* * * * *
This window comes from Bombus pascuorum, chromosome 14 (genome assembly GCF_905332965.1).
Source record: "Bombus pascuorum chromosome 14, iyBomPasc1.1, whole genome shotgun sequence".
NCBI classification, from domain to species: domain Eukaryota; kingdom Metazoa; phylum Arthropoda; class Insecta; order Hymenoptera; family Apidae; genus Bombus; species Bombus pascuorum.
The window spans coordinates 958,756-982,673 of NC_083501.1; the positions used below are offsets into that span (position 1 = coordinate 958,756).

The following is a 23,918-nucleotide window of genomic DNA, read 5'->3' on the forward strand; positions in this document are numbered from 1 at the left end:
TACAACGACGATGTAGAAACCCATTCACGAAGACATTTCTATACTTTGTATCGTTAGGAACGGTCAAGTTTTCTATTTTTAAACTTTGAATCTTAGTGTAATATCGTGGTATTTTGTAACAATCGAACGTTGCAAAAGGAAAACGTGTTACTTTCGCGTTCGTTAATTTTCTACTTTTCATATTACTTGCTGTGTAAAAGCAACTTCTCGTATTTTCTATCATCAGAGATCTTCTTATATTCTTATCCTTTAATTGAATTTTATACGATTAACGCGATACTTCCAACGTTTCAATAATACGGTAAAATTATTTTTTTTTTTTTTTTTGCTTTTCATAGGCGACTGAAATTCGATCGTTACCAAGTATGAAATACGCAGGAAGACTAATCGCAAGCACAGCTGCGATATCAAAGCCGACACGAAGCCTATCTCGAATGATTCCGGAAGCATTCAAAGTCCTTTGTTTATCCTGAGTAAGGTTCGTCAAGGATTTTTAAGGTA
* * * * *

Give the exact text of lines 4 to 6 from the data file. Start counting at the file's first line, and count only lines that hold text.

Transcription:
The window spans coordinates 958,756-982,673 of NC_083501.1; the positions used below are offsets into that span (position 1 = coordinate 958,756).

The following is a 23,918-nucleotide window of genomic DNA, read 5'->3' on the forward strand; positions in this document are numbered from 1 at the left end:
TACAACGACGATGTAGAAACCCATTCACGAAGACATTTCTATACTTTGTATCGTTAGGAACGGTCAAGTTTTCTATTTTTAAACTTTGAATCTTAGTGTAATATCGTGGTATTTTGTAACAATCGAACGTTGCAAAAGGAAAACGTGTTACTTTCGCGTTCGTTAATTTTCTACTTTTCATATTACTTGCTGTGTAAAAGCAACTTCTCGTATTTTCTATCATCAGAGATCTTCTTATATTCTTATCCTTTAATTGAATTTTATACGATTAACGCGATACTTCCAACGTTTCAATAATACGGTAAAATTATTTTTTTTTTTTTTTTTGCTTTTCATAGGCGACTGAAATTCGATCGTTACCAAGTATGAAATACGCAGGAAGACTAATCGCAAGCACAGCTGCGATATCAAAGCCGACACGAAGCCTATCTCGAATGATTCCGGAAGCATTCAAAGTCCTTTGTTTATCCTGAGTAAGGTTCGTCAAGGATTTTTAAGGTA